In 2022, affected by inflation, supply chain interruptions and labor shortages, U.S. subcontractors blew past their budgets—to the tune of $97 billion. Rising labor and materials costs outweighed industry growth, resulting in a decrease in profitability for 57% of the subs surveyed (despite revenue growth) by Billd, a Texas-based construction financial support firm, which recently published its second-annual National Subcontractor Market Report.
- Additional factors contributing to the bleak budgetary situation included:
- Unpredictable pricing of materials
- Inflexible or shortened terms from suppliers
Incoming payments for work lagged behind expenditures for materials and labor (delays of 74-83 days on average, with 87% of subcontractors paying for labor and 73% paying for materials before receiving payment from the general contractor or property owner)
According to the report, this “represents 97 billion instances of subcontractors financing the entire industry, all while navigating uncertainty in their payment cycles and subpar access to capital.”
Last year was the second consecutive year in which subcontractors experienced a decrease in profitability. One-third of those surveyed blamed the inability to increase their bids at the same rate that materials and labor costs increased. Labor costs rose an average of 15%. Bid competition added another constraint in increasing the amount of a winning bid.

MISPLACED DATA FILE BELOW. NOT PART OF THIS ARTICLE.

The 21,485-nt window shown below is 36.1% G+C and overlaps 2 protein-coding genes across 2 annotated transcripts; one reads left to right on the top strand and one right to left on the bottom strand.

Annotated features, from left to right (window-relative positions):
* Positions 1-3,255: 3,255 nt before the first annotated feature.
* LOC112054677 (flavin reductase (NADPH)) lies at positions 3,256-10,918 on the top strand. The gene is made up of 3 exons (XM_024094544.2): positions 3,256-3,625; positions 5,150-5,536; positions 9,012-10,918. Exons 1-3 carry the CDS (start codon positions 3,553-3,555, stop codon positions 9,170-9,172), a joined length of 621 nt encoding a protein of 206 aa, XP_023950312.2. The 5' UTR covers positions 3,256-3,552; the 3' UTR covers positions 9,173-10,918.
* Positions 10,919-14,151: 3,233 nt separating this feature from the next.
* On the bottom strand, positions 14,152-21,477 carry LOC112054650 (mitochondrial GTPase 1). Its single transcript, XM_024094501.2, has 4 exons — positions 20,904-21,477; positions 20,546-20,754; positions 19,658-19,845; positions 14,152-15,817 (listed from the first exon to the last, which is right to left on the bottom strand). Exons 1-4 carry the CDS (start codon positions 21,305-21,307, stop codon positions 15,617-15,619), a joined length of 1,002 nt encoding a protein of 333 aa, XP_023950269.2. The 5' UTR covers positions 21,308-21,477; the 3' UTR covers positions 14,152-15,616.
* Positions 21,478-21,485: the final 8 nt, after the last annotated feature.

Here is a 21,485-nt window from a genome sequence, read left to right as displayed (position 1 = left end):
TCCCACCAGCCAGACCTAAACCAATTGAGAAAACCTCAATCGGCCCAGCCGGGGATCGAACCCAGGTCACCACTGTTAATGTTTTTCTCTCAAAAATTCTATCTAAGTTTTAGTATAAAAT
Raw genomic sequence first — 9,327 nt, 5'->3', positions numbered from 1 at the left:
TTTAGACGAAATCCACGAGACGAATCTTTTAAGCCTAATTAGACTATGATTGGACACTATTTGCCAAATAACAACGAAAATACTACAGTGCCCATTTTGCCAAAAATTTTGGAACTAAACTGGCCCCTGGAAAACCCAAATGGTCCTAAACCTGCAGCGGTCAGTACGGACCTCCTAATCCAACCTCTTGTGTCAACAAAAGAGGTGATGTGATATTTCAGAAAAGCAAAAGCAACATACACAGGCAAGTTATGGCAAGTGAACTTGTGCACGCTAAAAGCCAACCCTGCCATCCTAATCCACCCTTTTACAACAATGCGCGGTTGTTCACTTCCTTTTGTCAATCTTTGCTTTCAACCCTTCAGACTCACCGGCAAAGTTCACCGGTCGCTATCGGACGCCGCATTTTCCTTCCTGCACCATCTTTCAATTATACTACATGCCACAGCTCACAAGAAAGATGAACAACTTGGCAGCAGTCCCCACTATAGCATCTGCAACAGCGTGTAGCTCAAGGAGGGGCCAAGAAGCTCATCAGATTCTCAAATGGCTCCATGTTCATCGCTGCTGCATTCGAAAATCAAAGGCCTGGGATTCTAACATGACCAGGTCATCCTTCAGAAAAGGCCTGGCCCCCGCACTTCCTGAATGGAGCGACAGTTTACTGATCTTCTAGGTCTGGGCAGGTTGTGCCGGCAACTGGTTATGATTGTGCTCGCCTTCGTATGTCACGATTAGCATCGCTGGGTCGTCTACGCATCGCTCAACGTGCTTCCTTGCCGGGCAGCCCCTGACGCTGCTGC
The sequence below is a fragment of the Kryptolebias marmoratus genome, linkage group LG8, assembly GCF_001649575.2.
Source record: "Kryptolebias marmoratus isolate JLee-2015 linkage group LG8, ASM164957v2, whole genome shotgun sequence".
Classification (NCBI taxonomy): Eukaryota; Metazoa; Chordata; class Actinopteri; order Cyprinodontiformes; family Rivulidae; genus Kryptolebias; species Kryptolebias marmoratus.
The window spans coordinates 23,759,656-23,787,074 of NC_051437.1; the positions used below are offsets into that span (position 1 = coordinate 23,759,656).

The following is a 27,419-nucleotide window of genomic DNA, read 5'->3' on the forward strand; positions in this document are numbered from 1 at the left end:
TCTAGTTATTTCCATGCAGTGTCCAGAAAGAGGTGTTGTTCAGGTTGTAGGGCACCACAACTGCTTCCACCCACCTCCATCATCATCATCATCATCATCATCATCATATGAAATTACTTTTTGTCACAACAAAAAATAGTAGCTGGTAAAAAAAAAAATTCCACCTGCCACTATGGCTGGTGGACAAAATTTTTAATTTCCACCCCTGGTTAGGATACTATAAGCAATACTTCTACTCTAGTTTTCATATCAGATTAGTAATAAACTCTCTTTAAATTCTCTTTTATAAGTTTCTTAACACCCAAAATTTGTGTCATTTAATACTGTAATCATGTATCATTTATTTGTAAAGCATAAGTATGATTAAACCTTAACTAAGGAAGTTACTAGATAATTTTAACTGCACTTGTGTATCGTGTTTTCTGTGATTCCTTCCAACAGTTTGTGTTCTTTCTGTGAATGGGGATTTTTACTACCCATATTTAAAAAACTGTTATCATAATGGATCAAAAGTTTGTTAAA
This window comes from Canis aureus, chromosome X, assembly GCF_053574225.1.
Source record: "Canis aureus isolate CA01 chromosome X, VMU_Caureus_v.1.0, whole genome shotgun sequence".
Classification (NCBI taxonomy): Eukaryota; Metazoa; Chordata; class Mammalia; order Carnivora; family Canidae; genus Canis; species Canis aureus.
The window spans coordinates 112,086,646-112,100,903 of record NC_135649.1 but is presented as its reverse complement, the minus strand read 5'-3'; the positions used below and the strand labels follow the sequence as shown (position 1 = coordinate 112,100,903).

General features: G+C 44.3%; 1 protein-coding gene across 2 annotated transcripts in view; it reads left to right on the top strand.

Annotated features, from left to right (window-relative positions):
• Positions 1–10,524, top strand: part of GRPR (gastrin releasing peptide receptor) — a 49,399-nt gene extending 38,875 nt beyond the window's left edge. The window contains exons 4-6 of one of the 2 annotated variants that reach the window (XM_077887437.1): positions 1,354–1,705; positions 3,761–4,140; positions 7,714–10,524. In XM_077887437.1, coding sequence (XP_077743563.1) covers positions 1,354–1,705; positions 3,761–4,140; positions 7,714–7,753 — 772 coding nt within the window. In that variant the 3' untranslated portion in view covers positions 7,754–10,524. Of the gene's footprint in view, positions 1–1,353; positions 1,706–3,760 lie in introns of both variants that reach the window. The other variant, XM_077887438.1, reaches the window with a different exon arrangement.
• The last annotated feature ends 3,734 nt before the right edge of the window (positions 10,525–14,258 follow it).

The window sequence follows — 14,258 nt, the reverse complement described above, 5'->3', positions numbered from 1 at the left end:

Labor costs were concurrent with labor shortages. According to the report, 40% of subs considered the lack of skilled workers their single greatest challenge, and many of them predicted that labor shortages would become even worse in 2023.
Labor wasn’t the only issue. Almost 80% of subcontractors thought material availability and long lead times hurt their business.
Despite the trials and tribulations of doing business in the construction industry, more than half of the subcontractors responding to the survey reported their businesses grew by 1%-20% in 2021, and 71% of them planned for growth in 2022, with most of them using cash on hand or a line of credit to fund it.
Financing construction projects continues to be an issue for those doing the work. Because of the delay in payment to contractors, cash on hand may not be able to stretch far enough to cover new projects. As many as 78% of survey respondents had to wait more than 30 days for payment after submitting an invoice to their general contractor. Thus, they tend to rely on the terms offered by their suppliers in order to purchase materials.
Supplier terms were favored over credit cards and cash by 69% of subcontractors, despite decreasing satisfaction with the flexibility of those terms. Thus, expectations of subcontractors considering subcontractor-specific financing options are increasing.
Billd’s conclusion is that subcontractors need advocates and partners to help them weather a volatile market where prices can change unpredictably.
About The Author
Lori Lovely is an award-winning writer and editor in central Indiana. She writes on technical topics, heavy equipment, automotive, motorsports, energy, water and wastewater, animals, real estate, home improvement, gardening and more. Reach her at: [email protected]